Alex O'Brien


Managing hearing loss is more than getting hearing aids

Managing hearing loss is more than getting hearing aids

These days, people are paying a bit more attention to hearing loss, and how to manage it.

This is great news for me, because as a hearing therapist, as I know that one in six people have hearing loss but many do not take action – or wait a very long time to finally get some help.

Our Ministry of Health funded hearing therapy service is free and I would love to see more people getting in touch for the advice and support we offer.

Hearing loss doesn't automatically mean you need a hearing aid. Your needs will depend on the extent of the loss and how it affects your daily life – this is what a hearing therapist will help work with you on as part of our service.

Hearing aids could well be a solution, but there are other things people don't always think about that can help, like developing good communication strategies and tactics to help cope with your listening environment.

It is important to identify the conditions that make hearing a challenge for you. There are lots of strategies you can adopt that will improve everyday situations that are challenging for those who have hearing loss – some are obvious, and others not so obvious.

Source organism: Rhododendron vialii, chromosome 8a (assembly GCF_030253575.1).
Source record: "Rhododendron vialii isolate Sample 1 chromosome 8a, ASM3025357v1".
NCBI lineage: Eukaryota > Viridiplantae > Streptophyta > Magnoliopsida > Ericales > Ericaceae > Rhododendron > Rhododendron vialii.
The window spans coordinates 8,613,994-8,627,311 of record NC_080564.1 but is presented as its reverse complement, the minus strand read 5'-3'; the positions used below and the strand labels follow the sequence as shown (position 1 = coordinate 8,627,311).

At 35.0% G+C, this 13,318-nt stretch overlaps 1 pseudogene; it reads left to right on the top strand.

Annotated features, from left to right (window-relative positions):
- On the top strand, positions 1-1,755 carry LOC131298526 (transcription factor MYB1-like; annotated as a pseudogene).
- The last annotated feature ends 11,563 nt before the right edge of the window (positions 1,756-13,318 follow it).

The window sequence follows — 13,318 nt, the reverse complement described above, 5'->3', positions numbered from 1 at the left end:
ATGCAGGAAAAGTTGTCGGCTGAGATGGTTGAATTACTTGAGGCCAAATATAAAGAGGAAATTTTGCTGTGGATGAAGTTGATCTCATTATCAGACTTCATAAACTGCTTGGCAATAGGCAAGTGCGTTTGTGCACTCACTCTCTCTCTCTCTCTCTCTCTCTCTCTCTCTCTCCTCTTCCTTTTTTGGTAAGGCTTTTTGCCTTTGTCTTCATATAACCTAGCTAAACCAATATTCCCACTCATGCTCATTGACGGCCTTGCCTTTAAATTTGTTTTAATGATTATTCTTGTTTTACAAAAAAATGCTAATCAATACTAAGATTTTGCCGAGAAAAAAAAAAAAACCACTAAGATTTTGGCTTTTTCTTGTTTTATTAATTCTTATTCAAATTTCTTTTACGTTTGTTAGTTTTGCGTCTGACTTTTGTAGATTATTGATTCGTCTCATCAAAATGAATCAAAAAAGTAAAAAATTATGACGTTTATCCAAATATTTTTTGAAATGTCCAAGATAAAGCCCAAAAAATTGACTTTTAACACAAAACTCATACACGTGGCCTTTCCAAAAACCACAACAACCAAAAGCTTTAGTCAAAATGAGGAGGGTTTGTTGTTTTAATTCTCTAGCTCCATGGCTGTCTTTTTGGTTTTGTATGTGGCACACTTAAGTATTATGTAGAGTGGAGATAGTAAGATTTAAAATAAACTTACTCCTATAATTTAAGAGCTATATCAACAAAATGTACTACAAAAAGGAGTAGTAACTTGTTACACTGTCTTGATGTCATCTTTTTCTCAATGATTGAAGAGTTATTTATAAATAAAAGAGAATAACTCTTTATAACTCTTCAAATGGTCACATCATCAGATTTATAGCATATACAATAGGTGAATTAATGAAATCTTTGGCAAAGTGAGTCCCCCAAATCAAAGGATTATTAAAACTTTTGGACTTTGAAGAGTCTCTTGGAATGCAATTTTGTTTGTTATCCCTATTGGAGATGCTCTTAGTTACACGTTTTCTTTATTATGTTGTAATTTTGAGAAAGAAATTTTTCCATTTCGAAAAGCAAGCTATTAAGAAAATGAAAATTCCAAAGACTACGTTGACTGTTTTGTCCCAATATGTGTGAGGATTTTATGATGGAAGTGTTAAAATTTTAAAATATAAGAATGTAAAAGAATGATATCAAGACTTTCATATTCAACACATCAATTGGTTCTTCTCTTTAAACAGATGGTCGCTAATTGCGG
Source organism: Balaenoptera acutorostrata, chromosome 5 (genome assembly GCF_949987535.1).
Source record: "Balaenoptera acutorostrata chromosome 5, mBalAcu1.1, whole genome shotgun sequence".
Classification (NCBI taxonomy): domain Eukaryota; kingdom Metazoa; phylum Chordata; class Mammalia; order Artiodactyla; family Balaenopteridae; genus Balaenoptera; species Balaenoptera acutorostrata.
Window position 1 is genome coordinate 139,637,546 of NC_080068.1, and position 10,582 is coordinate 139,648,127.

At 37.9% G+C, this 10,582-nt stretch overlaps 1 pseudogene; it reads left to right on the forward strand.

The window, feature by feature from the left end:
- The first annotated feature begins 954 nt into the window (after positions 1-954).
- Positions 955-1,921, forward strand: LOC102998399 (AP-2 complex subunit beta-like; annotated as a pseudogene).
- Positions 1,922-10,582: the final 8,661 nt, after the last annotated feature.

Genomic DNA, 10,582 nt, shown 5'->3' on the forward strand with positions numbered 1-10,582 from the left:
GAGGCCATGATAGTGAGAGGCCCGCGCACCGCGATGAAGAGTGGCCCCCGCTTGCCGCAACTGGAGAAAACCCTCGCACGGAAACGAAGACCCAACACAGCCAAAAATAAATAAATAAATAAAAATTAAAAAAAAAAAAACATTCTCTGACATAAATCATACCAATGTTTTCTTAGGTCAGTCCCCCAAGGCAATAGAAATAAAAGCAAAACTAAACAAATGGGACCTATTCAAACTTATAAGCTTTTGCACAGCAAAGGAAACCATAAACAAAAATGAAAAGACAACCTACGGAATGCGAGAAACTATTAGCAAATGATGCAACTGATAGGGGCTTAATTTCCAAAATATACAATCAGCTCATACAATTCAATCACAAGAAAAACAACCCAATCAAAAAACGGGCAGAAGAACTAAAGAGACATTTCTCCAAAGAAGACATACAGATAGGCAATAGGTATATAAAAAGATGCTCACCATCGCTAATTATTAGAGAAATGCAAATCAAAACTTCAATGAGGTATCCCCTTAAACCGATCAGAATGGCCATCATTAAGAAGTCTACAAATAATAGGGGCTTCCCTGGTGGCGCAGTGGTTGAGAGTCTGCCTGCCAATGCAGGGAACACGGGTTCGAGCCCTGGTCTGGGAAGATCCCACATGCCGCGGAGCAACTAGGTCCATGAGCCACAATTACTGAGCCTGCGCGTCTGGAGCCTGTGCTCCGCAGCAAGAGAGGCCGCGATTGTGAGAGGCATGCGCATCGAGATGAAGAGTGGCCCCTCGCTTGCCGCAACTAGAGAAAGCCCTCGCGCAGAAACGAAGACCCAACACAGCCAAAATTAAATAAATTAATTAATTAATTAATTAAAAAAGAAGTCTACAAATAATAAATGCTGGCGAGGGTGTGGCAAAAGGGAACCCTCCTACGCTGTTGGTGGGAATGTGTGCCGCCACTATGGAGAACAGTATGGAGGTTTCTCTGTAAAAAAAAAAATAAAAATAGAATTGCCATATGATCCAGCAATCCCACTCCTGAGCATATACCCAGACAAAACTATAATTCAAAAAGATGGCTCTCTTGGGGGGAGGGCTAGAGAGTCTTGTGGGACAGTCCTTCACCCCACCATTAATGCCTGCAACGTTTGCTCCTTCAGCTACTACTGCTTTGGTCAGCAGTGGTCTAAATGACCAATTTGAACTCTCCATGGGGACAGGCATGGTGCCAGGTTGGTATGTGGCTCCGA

Hearing therapy sessions are tailored to each individual, and target issues unique to each person.

Talking on the phone can be really challenging for some people.  Simple, practical strategies such as using the speaker phone, turning up the volume, or changing the tone can make a difference.

Sometimes a person with hearing loss needs to have the television volume turned right up, which can be really frustrating for other family members.  Now there are all sorts of wireless headsets available that give really good results by allowing people to choose the volume they need.

One of the most successful strategies is to ask other people to help. Educate others about the best ways to communicate with you.

People won't necessarily know that you have a hearing loss.  Let them know to make sure they have your attention first before speaking.

Face-to-face conversation is also important, especially for those who rely on watching lip movements, and encourage clear, slow speech. If you have trouble understanding what is being said, ask good clarifying questions or ask the speaker to rephrase their words, not just repeat them.

Remember that communication involves two people.  Successful communication is not just about the listener.  It requires the speaker to deliver a good, clear message.

Sometimes this component gets a little overlooked.  Rather than having a conversation around a corner or through walls, go over to the person you want to talk with.

A nice little motto is "the person doing the talking does the walking". 

Written by Tanya Shearer, first appeared on

Related links:

Revolutionary apps for people with hearing loss

What people did before hearing aids

Negative feelings can affect hearing